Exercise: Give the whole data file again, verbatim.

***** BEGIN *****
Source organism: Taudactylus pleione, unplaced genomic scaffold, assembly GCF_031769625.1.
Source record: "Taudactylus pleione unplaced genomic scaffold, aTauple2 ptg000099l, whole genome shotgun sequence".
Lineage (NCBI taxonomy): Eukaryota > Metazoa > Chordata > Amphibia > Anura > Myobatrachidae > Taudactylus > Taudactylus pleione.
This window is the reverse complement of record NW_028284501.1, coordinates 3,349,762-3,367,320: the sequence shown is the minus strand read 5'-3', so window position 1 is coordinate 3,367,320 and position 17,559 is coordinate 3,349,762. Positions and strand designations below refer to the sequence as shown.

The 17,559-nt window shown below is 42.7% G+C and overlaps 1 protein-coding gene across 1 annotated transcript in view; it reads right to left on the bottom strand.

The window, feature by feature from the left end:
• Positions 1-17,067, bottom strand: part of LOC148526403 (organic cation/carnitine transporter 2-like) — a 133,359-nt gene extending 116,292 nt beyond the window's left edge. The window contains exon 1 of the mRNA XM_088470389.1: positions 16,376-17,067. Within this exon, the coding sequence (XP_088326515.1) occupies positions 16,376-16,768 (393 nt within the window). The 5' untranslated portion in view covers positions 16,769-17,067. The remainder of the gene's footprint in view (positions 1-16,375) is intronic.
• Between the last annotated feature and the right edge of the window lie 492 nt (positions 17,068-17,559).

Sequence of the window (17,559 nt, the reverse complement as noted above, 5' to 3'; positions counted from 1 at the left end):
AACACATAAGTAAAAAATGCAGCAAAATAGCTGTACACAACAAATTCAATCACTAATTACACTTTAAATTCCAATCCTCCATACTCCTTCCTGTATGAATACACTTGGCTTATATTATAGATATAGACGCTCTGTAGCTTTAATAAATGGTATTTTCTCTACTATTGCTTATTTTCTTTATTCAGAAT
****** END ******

Source organism: Taudactylus pleione, unplaced genomic scaffold, assembly GCF_031769625.1.
Source record: "Taudactylus pleione unplaced genomic scaffold, aTauple2 ptg000099l, whole genome shotgun sequence".
Lineage (NCBI taxonomy): Eukaryota > Metazoa > Chordata > Amphibia > Anura > Myobatrachidae > Taudactylus > Taudactylus pleione.
This window is the reverse complement of record NW_028284501.1, coordinates 3,349,762-3,367,320: the sequence shown is the minus strand read 5'-3', so window position 1 is coordinate 3,367,320 and position 17,559 is coordinate 3,349,762. Positions and strand designations below refer to the sequence as shown.

The 17,559-nt window shown below is 42.7% G+C and overlaps 1 protein-coding gene across 1 annotated transcript in view; it reads right to left on the bottom strand.

The window, feature by feature from the left end:
• Positions 1-17,067, bottom strand: part of LOC148526403 (organic cation/carnitine transporter 2-like) — a 133,359-nt gene extending 116,292 nt beyond the window's left edge. The window contains exon 1 of the mRNA XM_088470389.1: positions 16,376-17,067. Within this exon, the coding sequence (XP_088326515.1) occupies positions 16,376-16,768 (393 nt within the window). The 5' untranslated portion in view covers positions 16,769-17,067. The remainder of the gene's footprint in view (positions 1-16,375) is intronic.
• Between the last annotated feature and the right edge of the window lie 492 nt (positions 17,068-17,559).

Sequence of the window (17,559 nt, the reverse complement as noted above, 5' to 3'; positions counted from 1 at the left end):
AACACATAAGTAAAAAATGCAGCAAAATAGCTGTACACAACAAATTCAATCACTAATTACACTTTAAATTCCAATCCTCCATACTCCTTCCTGTATGAATACACTTGGCTTATATTATAGATATAGACGCTCTGTAGCTTTAATAAATGGTATTTTCTCTACTATTGCTTATTTTCTTTATTCAGAAT